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As the news that Grammy award-winning artist Naomi Judd died on Saturday afternoon, April 30, 2022, circulated widely, many recalled that her recent book, “River of Time: My Descent into Depression and How I Emerged with Hope,” directly addressed her battle with mental illness.
NAOMI JUDD DEAD AT 67
“River of Time” came out in 2016 from Hachette/Center Street.
Early on in the book, in a dedication, Judd wrote that “even in the darkest days” of her battle with depression, “I was never blinded to the compassion from my beloveds who continually reached down with loving hands and lifted me out of my heart. harrowing nightmare of despair,” she said.
“Because of you, I can tell my story,” she added.
She described experiencing the “boulder-like weight of my severe treatment-resistant depression and terrifying panic attacks.”
In the book, she detailed how the world “knows me as the Mom half of the Judds singing duo.”
She said her life was filled with “interesting people, different scenery, new things to learn, and exhilarating events.”
She also said that “just when we were cresting the top of the show business world, in 1990, doctors told me that I had only three years to live.”
That’s when she was diagnosed with hepatitis C, which she said she had unknowingly contracted during her work as a nurse, “before the Judds took off.”
She pushed through that — “all I could do was fight to survive,” she wrote in her book.
She was declared free of the illness in 1995.
But then came this, somewhere in the 2010 time frame: She said her life was filled with “interesting people, different scenery, new things to learn, and exhilarating events.”
And then: “I had plenty of reasons to jump out of bed every morning. Never did I expect that only months after the Encore tour [in 2010] ended, I would feel I had every reason to jump off a bridge to end my tortured existence.”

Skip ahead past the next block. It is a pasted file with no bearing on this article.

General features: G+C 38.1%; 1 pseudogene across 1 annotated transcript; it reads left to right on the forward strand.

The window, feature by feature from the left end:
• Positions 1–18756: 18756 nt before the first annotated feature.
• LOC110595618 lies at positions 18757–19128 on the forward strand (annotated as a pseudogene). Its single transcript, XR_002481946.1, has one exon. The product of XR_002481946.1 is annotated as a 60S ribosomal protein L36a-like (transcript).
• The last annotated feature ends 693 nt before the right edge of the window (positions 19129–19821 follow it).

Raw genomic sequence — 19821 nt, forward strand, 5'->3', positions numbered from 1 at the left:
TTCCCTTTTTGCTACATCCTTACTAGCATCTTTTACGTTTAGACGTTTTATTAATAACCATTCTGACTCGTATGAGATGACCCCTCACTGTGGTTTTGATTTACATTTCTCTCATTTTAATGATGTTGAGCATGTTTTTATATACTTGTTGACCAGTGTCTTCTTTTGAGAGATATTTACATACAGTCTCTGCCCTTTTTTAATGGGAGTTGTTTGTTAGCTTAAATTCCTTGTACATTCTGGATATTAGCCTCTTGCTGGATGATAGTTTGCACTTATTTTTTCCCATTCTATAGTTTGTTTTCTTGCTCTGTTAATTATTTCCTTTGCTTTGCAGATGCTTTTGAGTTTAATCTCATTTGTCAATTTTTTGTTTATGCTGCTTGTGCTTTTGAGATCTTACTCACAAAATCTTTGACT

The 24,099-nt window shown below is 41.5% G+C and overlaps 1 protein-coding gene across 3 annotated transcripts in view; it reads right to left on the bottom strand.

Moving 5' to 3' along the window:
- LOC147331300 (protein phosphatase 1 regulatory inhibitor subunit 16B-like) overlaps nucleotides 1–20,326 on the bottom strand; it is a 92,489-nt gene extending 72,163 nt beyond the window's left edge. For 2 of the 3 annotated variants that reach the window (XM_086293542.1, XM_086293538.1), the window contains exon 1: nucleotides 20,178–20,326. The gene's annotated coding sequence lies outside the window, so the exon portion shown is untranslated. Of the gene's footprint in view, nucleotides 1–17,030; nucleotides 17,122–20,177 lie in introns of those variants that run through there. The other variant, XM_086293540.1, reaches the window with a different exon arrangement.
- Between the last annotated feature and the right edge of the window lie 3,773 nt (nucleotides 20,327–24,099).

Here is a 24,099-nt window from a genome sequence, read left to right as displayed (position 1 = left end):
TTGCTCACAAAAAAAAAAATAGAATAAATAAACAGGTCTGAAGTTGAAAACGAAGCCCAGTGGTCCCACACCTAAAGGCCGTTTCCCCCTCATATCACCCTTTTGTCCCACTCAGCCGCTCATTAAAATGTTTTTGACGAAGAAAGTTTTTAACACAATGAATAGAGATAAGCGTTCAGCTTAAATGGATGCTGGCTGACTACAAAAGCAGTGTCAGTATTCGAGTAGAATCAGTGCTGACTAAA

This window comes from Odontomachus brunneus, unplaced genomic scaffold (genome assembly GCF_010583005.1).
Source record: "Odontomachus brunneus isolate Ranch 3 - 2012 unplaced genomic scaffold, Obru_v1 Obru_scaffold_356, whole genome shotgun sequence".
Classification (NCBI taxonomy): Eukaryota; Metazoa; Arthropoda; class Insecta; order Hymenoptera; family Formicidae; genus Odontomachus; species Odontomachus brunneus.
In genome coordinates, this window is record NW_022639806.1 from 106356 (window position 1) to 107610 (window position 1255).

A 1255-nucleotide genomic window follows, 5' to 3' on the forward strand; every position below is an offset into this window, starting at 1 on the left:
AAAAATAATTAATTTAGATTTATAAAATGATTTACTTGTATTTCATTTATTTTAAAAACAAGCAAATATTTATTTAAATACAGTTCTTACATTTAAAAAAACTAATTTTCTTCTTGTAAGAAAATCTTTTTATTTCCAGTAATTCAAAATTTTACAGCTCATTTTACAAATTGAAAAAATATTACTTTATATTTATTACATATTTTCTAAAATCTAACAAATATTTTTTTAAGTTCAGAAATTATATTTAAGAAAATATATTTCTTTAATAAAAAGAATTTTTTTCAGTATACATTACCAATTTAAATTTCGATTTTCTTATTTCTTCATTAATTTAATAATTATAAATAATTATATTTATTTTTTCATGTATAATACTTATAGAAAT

She went on to describe how depression “stole time from me.”
The Judds were to be inducted into the Country Music Hall of Fame on Sunday.
She also wrote, “I learned the hard way that mental health issues cover a wide scope of disorders and can be hard to diagnose.”
She said as well, “I was unaware that I had post-traumatic stress disorder from pathological situations and issues passed down through generations along with the traumatic events of my own life.”
She also detailed in “River of Time,” which she wrote with Marcia Wilkie, that she knew she “certainly wasn’t alone in her despair” — that many millions of people in the US “suffer from one of the forms of depression … and two-thirds of us wait too long to seek help.”
And this: “Change is the true nature of this world. Change will happen for all of us.”
On Saturday, Ashley Judd shared a tweet with fans about the “tragedy” the family just experienced.
Naomi Judd died near Nashville, Tennessee, according to a statement on behalf of her husband and fellow singer, Larry Strickland.
It said no further details about her death would be released and asked for privacy as the family grievances, The Associated Press noted. Naomi Judd was the mother of both Wynonna Judd and Ashley Judd.
Sen. Marsha Blackburn, R-Tenn., shared in a tweet a heartfelt message of condolence about the “remarkable” Naomi Judd — “wife, mother and friend.”
The singing duo known as The Judds were to be inducted into the Country Music Hall of Fame on Sunday.
Also, Naomi Judd and Wynonna Judd had just announced an arena tour to begin in the fall — it would have been their first tour together in over a decade.
The Judds won numerous awards over the years, including Grammy Awards.
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If you or someone you know is having thoughts of suicide, please contact the National Suicide Prevention Lifeline at 1-800-273-TALK (8255).